Tal is a Wanderer. She and her brother, Wen, have spend their life traveling from one place to another. A life of pulling cons is the only one she has ever known, and it’s the most natural thing in the world to her.
When a con leads to a markie, Spencer Sway, showing up in her life and cons more, Tal can’t help but get drawn into glimpses of a life she never had.
But then a boy shows up, reminding Tal and Wen of an old marriage arrangement, resulting in a promise – no matter what, they will use all the skill they have to pay her bride price and buy her freedom, even if it means using Spencer Sway.
Like a lot of other books I’ve read this year, I went into this without knowing much about it. I had forgotten all about the premise of the book and I basically only knew that it was a YA contemporary with a female protagonist. How prepared I was for this.
Right off the bat, I knew that I would really enjoy this. For one, it deals with a group of people called Wanderers, and secondly, the beginning had gripped my attention almost immediately.
The premise of the book is so interesting because I don’t think I’ve heard of many books out there that deal with Wanderers, and I know that I’ve never read any books like that before. If you’re wondering, no, Wanderers are not gypsies. In fact, gypsies aren’t even gypsies. The people whom we call gypsies are often actually Romani, which should be the term we use to address them. Though it should also be noted that not all Romani are actually gypsies. Anyways, that little lesson aside, Wanderers are not actually gypsies. These Wanderers are trained conmen who move from town to town, pulling scams, and then leaving before someone realizes what’s going on.
Within the first few pages of the book, I was so incredibly interested in the Wanderer lifestyle and how they conducted their scams, especially when it came to how Tal and Wen operated so smoothly as a team. Naturally, since they’re siblings, it’s perfectly understandable that they work so well together, but this is different. Rarely have I ever seen a sibling relationship like this one, where they genuinely care for each other and watch out for each other so much that they have an ability to know when someone is wrong, even without anything having been said.
I think that part of me really want to try this life of being a Wanderer, but I’d probably fail pretty hard at it. After all, I’ve had no training in any type of con, and I’m far too attached to things like the Internet, my phone, and books to successfully immerse myself into their unique culture. And yes, my main concern is that I don’t have the training to con people and manipulate them as I need.
The plot kept me interested the entire time and I never felt bored at all. There was always something new being developed and I really enjoyed that. It was especially interesting once the issue of Tal’s arranged marriage came up. The way she handled things and made decisions had such a composure to it that I never would have if I were to be in her situation. In fact, if I were ever to have a marriage arranged for me like Tal did, I think I would burst into tears and probably try to run away, only to fail and have something bad happen to me. Or, you know, objects would begin flying and some very harsh words would escape my mouth before someone had to sedate me.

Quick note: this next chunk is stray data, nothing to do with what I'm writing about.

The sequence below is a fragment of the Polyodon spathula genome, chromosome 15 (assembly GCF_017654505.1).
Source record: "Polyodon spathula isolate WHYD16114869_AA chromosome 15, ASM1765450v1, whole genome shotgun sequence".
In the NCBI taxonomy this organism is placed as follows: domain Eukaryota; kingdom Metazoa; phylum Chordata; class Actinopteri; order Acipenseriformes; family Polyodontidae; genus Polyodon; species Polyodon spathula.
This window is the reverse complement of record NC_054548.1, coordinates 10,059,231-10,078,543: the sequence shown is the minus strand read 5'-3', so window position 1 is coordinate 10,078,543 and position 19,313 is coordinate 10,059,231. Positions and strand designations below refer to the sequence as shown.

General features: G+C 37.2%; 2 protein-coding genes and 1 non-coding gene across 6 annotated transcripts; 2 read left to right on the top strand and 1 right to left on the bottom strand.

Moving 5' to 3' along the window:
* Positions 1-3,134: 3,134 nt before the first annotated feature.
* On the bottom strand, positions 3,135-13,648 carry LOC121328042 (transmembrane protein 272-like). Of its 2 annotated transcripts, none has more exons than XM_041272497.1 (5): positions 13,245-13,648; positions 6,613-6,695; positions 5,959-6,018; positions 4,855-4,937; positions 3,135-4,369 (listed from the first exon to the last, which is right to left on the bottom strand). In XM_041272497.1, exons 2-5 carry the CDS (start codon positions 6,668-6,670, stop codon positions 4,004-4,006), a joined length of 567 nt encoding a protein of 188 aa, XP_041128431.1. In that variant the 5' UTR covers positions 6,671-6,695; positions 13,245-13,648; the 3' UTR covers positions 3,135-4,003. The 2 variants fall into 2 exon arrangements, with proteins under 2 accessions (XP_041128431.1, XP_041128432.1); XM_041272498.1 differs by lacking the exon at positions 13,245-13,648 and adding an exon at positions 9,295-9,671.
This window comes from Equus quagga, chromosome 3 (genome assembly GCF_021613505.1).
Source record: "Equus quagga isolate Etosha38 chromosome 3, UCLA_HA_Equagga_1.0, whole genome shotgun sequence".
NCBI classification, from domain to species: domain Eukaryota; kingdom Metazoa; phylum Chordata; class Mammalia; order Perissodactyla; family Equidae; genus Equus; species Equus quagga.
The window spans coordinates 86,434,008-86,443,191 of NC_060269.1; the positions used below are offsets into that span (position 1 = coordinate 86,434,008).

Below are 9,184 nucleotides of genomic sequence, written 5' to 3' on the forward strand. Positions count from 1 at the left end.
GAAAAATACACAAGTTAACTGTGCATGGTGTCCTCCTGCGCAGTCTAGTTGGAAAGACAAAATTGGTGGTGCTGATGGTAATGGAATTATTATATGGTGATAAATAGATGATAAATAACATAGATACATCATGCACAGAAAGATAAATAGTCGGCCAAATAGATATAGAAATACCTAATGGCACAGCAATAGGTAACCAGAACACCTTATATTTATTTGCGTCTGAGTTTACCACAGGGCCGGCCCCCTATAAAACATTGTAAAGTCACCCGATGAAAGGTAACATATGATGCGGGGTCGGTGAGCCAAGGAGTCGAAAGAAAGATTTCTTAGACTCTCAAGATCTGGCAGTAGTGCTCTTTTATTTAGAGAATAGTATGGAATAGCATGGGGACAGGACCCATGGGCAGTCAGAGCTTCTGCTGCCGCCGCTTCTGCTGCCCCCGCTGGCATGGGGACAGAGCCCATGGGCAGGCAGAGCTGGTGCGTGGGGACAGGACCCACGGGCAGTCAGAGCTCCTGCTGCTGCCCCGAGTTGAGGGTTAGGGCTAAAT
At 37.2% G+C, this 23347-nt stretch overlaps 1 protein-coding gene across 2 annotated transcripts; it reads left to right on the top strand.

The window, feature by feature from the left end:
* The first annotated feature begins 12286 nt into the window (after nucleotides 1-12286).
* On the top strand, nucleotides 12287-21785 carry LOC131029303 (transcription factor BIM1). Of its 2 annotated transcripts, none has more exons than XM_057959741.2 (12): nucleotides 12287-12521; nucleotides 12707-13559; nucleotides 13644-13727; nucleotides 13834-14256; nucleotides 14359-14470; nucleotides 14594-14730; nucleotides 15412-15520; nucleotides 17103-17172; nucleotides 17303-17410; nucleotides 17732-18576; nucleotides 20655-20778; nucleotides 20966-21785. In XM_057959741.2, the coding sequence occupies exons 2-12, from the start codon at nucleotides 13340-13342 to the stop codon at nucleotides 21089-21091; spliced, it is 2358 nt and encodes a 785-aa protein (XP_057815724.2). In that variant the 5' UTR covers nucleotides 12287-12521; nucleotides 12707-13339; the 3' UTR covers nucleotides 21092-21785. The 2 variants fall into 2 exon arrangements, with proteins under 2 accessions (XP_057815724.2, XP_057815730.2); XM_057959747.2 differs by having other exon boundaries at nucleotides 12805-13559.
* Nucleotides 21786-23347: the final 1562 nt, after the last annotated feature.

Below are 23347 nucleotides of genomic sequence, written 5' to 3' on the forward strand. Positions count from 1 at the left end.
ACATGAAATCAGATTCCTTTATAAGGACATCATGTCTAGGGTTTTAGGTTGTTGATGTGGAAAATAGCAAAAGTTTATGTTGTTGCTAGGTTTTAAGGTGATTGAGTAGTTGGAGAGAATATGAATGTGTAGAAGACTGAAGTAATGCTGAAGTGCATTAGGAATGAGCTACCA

You may be wondering why I only gave this a 4 star rating when I’ve said nothing but good things about this book. The reason for that is simply that while I really enjoyed the plot and the characters, it wasn’t up there with some of my favorites. There wasn’t really a big impact made on me, though I’ll undoubtedly be thinking about this for awhile. But the simple fact is that I don’t think my fondness for this book would elevate it to a 5 star rating.
I liked the ending a lot. At first, I was a little worried that it would feel rushed, since I was about 20 minutes away from finishing it on my Kindle app, but that wasn’t the case at all. It felt thought out and well executed. While it did have some bittersweet moments, I do think that it was the best way things could have ended, and I’m really happy for the characters and where they ended up.
Tal, our main character, is a Wanderer, and it’s really interesting to see how she interacts with our world because of the way she was raised in her world. For her, manipulations and cons are second nature, to the point where she would easily manipulate her own brother if it meant that he would go along with a con or stop worrying about me. To an extent, I feel like I related to Tal because her this manipulation. While it’s not something I do often, I do have the capability to manipulate people into doing what I want. I’m not very good at it, but I’m highly capable of it. And I don’t know whether or not it’s a good thing that I relate to Tal on that level.
Her character development was really interesting because of her lifestyle and upbringing. The way she saw things was so logical, it sometimes made me wonder how I didn’t see it like that before. I think she’s a really great main character and a very interesting one to read about.
I love Wen. I absolutely love him to bits. The way he watches out for Tal, the little quirks he has, and the air I got from him as I read the book, it all made me want to have someone like this in my life. I’d totally want a brother like him.
He’s also another character that has gone through some pretty good character development, though not as much as Tal has. I enjoyed every single moment of reading about him, and I think the only thing I’d complain about is that I didn’t get enough of him and wanted more.
4 stars and a definite recommendation. I should quickly note that there is some swearing in this, though not that much. I think this is a really great book and I encourage you to pick it up if it sounds interesting to you. I very much enjoyed it and I think it’s worth giving a shot.